“I think what this report does is it gives a very firm evidence base that females and males are equally cited,” she told Times Higher Education. “The reasons behind why one gender produces fewer papers than the other is a very deep question, and I think [that] further research is needed on that.
“But anybody looking at recruitment of males or females should be reassured by this evidence that both produce high-quality work of similar standards, and that is important.”
Dr Thompson, a former programme director at the Engineering and Physical Sciences Research Council (EPSRC), said that the report could also be a useful evidence tool for countries to improve gender equality in subjects that have traditionally struggled, such as the physical sciences, by looking at how other nations were doing. In particular, she pointed to places such as Brazil (where the proportion of female researchers publishing in engineering, for instance, jumped from 16 per cent to 29 per cent over the two time periods).
“I personally would like to understand what is happening in Portugal and Brazil…compared to what is happening in northern Europe,” she said.
“That then opens up the chances of having a discussion to learn from each other and take things forward beyond saying…women are [just] not represented very well [in these subjects].”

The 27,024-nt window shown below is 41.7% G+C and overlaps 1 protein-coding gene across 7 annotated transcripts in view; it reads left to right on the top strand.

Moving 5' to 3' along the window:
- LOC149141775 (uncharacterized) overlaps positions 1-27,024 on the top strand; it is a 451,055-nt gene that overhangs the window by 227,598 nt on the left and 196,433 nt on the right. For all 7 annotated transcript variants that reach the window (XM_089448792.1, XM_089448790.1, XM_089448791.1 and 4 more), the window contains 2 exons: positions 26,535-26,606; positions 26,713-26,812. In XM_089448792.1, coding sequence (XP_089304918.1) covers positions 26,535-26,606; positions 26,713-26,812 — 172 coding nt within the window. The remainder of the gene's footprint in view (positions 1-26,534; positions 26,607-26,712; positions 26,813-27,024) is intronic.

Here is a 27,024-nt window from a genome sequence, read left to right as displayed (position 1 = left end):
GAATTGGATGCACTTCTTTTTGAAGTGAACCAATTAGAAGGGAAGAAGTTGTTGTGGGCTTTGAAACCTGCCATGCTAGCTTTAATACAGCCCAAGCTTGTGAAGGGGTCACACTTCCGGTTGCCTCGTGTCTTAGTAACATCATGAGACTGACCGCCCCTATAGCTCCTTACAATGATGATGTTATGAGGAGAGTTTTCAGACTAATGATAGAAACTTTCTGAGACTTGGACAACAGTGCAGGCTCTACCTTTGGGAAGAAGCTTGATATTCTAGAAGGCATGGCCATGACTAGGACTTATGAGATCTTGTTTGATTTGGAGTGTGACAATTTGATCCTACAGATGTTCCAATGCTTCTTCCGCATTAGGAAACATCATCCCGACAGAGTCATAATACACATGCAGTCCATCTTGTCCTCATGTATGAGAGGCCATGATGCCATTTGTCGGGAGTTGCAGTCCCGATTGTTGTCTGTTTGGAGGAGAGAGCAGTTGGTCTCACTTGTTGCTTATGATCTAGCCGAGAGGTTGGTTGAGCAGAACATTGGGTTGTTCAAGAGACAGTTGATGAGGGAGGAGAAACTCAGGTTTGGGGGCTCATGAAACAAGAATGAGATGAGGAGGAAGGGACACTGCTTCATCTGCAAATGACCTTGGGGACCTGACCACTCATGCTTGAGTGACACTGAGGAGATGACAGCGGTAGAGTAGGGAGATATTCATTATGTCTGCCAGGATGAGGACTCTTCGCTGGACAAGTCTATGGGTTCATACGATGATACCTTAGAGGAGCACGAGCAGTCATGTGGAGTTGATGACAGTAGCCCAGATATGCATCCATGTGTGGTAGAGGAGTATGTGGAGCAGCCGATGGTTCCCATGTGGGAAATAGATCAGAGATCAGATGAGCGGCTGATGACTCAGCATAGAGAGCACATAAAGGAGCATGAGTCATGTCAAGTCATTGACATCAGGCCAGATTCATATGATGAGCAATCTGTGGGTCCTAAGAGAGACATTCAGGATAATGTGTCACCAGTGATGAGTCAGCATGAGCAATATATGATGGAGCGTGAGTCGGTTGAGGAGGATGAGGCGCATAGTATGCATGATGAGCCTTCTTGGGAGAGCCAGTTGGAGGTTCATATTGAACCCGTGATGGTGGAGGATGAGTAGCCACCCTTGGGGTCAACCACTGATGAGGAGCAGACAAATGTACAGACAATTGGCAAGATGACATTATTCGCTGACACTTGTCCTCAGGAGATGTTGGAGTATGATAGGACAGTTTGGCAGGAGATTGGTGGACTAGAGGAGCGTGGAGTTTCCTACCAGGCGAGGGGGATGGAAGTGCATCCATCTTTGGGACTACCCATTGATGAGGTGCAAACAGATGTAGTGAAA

Elsewhere in the report, there is evidence, as other studies have found, that women are less likely to collaborate internationally on research papers, despite the clear trend over time towards more academics working together across borders (see chart).
However, the report also notes that this difference between men and women does not seem to have affected the quality indicators such as FWCI, something it calls “unexpected” given that there is evidence that international collaboration improves citation impact.
The study also suggests that the gender difference on international collaboration could be linked to women being less likely to be internationally mobile: the report contains figures showing that, in the UK, Canada and Brazil, the share of researchers who do not migrate across borders who are female is lower than the share of female researchers overall. Meanwhile, Japan provides a very interesting case study on international mobility: the share of researchers leaving the country who are women is much higher than the share of women who stay put (see below).
A whole host of other indicators are analysed in the study, including collaboration between academic researchers and industry (women are slightly less likely to collaborate); highly interdisciplinary research (women’s scholarly output contains a slightly larger proportion of such research); and, using statistics beyond Scopus, the proportion of women among researchers filing patents, a figure that is under 20 per cent for most countries. Rachel Herbert, a senior market intelligence manager at Elsevier and one of the report’s authors, suggested that this could be down to the majority of patents being filed in fields such as the physical sciences.
The study also carries a whole section on research into gender as a topic – such research is growing faster than scholarly literature generally. It is also becoming less concentrated in the US (50 per cent of papers in 1996 to 2000) and more equitably split between the US (34 per cent of papers in 2011 to 2015) and the EU (35 per cent in 2011 to 2015).